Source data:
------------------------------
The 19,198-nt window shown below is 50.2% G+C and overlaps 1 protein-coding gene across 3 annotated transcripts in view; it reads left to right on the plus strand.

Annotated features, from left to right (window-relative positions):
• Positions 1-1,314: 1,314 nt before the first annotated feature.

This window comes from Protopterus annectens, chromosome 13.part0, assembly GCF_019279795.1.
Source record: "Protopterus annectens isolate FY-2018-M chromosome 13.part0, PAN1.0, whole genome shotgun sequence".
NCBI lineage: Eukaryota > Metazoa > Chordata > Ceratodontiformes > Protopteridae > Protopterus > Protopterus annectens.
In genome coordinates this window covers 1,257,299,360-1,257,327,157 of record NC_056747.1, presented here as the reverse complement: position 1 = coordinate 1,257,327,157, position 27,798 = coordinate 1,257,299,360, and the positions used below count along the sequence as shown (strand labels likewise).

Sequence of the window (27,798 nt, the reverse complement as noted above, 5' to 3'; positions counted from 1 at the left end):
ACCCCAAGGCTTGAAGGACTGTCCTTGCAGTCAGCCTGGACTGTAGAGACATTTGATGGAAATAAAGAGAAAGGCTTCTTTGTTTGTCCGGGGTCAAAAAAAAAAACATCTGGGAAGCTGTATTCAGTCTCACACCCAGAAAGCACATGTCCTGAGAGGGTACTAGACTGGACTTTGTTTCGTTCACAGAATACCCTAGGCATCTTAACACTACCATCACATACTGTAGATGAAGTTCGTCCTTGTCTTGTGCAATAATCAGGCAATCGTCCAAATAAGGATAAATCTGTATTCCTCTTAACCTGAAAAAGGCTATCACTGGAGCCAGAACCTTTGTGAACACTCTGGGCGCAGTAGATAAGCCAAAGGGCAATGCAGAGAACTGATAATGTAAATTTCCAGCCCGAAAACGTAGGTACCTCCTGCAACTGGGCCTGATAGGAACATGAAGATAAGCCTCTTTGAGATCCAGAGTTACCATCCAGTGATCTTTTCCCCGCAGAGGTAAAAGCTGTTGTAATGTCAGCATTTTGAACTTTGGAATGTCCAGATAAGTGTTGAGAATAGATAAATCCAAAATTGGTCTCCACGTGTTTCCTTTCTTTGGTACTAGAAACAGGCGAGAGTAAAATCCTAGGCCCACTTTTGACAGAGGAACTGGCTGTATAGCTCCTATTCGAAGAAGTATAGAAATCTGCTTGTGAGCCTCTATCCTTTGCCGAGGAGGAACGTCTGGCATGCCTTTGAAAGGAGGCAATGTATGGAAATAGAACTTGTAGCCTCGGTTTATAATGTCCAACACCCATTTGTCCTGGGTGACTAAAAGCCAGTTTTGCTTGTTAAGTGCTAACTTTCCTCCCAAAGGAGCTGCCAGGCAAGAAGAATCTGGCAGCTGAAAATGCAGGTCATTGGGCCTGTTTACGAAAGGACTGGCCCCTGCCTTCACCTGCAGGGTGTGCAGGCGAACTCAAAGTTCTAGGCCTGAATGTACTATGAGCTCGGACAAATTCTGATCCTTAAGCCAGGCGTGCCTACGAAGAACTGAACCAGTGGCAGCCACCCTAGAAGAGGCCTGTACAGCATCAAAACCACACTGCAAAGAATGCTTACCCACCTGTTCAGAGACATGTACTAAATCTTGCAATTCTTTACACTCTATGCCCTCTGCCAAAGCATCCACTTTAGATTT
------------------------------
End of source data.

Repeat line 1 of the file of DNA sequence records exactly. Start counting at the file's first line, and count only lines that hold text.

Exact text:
The 19,198-nt window shown below is 50.2% G+C and overlaps 1 protein-coding gene across 3 annotated transcripts in view; it reads left to right on the plus strand.